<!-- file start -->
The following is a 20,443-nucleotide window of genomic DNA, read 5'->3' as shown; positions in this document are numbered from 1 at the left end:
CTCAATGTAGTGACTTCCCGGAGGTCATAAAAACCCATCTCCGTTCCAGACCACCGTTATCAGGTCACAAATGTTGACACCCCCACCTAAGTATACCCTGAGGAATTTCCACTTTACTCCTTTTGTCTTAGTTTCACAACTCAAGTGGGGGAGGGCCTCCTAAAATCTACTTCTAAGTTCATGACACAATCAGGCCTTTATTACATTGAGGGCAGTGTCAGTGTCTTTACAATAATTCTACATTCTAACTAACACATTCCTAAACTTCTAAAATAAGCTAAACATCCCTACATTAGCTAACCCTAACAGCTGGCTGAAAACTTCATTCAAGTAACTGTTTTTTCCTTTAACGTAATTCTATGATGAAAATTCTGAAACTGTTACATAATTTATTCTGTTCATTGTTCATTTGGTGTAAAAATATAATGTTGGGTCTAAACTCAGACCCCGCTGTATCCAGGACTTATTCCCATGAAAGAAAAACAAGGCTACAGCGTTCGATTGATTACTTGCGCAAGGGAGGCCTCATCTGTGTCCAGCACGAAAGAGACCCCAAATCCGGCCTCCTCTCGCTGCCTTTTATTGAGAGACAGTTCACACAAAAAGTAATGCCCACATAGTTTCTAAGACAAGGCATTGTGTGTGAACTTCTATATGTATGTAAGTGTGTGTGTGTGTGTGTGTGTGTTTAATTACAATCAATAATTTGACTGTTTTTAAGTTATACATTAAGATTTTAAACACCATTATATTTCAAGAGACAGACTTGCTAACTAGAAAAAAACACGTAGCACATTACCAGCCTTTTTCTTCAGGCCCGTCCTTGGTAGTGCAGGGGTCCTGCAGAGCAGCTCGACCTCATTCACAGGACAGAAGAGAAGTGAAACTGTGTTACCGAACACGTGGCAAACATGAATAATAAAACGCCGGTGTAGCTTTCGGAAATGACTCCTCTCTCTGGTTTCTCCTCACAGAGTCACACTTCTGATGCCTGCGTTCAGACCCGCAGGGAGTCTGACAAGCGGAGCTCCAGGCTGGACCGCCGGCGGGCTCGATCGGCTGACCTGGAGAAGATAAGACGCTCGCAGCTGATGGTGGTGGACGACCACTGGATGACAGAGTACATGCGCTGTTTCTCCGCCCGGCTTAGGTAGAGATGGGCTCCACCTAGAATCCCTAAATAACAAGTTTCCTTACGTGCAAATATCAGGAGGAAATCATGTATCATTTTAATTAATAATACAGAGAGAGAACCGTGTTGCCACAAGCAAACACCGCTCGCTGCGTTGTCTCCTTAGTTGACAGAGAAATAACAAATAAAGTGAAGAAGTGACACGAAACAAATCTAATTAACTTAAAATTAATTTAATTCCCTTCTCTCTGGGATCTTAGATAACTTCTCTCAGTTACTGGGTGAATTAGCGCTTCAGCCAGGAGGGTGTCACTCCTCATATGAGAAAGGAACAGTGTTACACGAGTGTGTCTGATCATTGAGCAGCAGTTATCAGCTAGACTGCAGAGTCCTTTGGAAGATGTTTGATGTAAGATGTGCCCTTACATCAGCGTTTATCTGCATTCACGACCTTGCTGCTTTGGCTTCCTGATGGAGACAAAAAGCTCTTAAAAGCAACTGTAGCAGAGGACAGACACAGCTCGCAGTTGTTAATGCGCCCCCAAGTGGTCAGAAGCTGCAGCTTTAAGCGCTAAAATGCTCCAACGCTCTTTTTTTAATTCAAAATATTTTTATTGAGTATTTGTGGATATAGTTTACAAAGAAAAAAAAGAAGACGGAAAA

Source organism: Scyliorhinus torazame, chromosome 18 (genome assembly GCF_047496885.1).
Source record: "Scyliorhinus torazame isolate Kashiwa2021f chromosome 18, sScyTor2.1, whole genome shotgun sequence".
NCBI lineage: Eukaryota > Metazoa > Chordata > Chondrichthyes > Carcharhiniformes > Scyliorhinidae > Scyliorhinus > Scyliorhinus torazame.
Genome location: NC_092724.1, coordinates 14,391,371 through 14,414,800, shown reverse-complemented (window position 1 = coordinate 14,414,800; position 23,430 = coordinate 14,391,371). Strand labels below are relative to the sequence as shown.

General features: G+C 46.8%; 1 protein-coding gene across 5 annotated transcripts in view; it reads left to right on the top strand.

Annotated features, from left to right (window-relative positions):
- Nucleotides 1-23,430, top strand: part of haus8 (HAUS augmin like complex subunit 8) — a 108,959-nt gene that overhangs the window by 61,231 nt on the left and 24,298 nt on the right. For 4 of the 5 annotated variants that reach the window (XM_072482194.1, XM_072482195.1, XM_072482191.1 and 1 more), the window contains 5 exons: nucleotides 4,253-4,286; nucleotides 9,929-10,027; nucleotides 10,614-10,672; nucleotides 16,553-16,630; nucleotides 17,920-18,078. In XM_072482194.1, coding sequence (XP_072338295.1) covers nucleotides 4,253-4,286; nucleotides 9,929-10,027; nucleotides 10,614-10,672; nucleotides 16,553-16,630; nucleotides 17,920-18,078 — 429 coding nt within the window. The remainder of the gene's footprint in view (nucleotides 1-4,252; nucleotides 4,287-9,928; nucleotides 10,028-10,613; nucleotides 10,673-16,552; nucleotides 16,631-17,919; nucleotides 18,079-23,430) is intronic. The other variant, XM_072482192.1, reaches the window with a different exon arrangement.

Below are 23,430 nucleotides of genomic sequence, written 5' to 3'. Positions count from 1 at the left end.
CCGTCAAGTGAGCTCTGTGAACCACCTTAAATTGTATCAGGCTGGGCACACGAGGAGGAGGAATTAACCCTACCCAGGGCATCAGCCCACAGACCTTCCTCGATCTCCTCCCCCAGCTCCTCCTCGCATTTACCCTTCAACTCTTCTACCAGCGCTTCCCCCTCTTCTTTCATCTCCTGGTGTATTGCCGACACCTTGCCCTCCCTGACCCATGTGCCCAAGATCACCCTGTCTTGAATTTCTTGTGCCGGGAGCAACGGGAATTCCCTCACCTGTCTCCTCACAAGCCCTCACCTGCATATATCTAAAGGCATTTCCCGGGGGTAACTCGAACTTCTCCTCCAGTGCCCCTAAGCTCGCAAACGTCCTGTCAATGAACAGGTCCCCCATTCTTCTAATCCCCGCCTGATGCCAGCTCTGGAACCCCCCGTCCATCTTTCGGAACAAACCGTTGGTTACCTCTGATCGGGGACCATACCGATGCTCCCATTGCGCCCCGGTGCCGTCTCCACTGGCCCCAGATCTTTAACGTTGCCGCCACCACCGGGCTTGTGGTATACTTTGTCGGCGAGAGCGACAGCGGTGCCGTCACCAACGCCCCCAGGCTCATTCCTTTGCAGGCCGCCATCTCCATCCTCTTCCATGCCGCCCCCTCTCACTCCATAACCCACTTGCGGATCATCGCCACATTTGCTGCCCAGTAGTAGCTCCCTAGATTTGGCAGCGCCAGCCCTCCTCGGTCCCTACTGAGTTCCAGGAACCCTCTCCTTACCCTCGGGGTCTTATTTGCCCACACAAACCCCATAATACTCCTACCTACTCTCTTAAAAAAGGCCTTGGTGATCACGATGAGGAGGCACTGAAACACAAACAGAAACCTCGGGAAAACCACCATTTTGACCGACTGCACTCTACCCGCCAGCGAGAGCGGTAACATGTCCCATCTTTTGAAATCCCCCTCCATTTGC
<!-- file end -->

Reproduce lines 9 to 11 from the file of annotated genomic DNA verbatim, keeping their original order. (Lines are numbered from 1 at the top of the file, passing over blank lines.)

- Nucleotides 1-23,430, top strand: part of haus8 (HAUS augmin like complex subunit 8) — a 108,959-nt gene that overhangs the window by 61,231 nt on the left and 24,298 nt on the right. For 4 of the 5 annotated variants that reach the window (XM_072482194.1, XM_072482195.1, XM_072482191.1 and 1 more), the window contains 5 exons: nucleotides 4,253-4,286; nucleotides 9,929-10,027; nucleotides 10,614-10,672; nucleotides 16,553-16,630; nucleotides 17,920-18,078. In XM_072482194.1, coding sequence (XP_072338295.1) covers nucleotides 4,253-4,286; nucleotides 9,929-10,027; nucleotides 10,614-10,672; nucleotides 16,553-16,630; nucleotides 17,920-18,078 — 429 coding nt within the window. The remainder of the gene's footprint in view (nucleotides 1-4,252; nucleotides 4,287-9,928; nucleotides 10,028-10,613; nucleotides 10,673-16,552; nucleotides 16,631-17,919; nucleotides 18,079-23,430) is intronic. The other variant, XM_072482192.1, reaches the window with a different exon arrangement.

Below are 23,430 nucleotides of genomic sequence, written 5' to 3'. Positions count from 1 at the left end.
CCGTCAAGTGAGCTCTGTGAACCACCTTAAATTGTATCAGGCTGGGCACACGAGGAGGAGGAATTAACCCTACCCAGGGCATCAGCCCACAGACCTTCCTCGATCTCCTCCCCCAGCTCCTCCTCGCATTTACCCTTCAACTCTTCTACCAGCGCTTCCCCCTCTTCTTTCATCTCCTGGTGTATTGCCGACACCTTGCCCTCCCTGACCCATGTGCCCAAGATCACCCTGTCTTGAATTTCTTGTGCCGGGAGCAACGGGAATTCCCTCACCTGTCTCCTCACAAGCCCTCACCTGCATATATCTAAAGGCATTTCCCGGGGGTAACTCGAACTTCTCCTCCAGTGCCCCTAAGCTCGCAAACGTCCTGTCAATGAACAGGTCCCCCATTCTTCTAATCCCCGCCTGATGCCAGCTCTGGAACCCCCCGTCCATCTTTCGGAACAAACCGTTGGTTACCTCTGATCGGGGACCATACCGATGCTCCCATTGCGCCCCGGTGCCGTCTCCACTGGCCCCAGATCTTTAACGTTGCCGCCACCACCGGGCTTGTGGTATACTTTGTCGGCGAGAGCGACAGCGGTGCCGTCACCAACGCCCCCAGGCTCATTCCTTTGCAGGCCGCCATCTCCATCCTCTTCCATGCCGCCCCCTCTCACTCCATAACCCACTTGCGGATCATCGCCACATTTGCTGCCCAGTAGTAGCTCCCTAGATTTGGCAGCGCCAGCCCTCCTCGGTCCCTACTGAGTTCCAGGAACCCTCTCCTTACCCTCGGGGTCTTATTTGCCCACACAAACCCCATAATACTCCTACCTACTCTCTTAAAAAAGGCCTTGGTGATCACGATGAGGAGGCACTGAAACACAAACAGAAACCTCGGGAAAACCACCATTTTGACCGACTGCACTCTACCCGCCAGCGAGAGCGGTAACATGTCCCATCTTTTGAAATCCCCCTCCATTTGC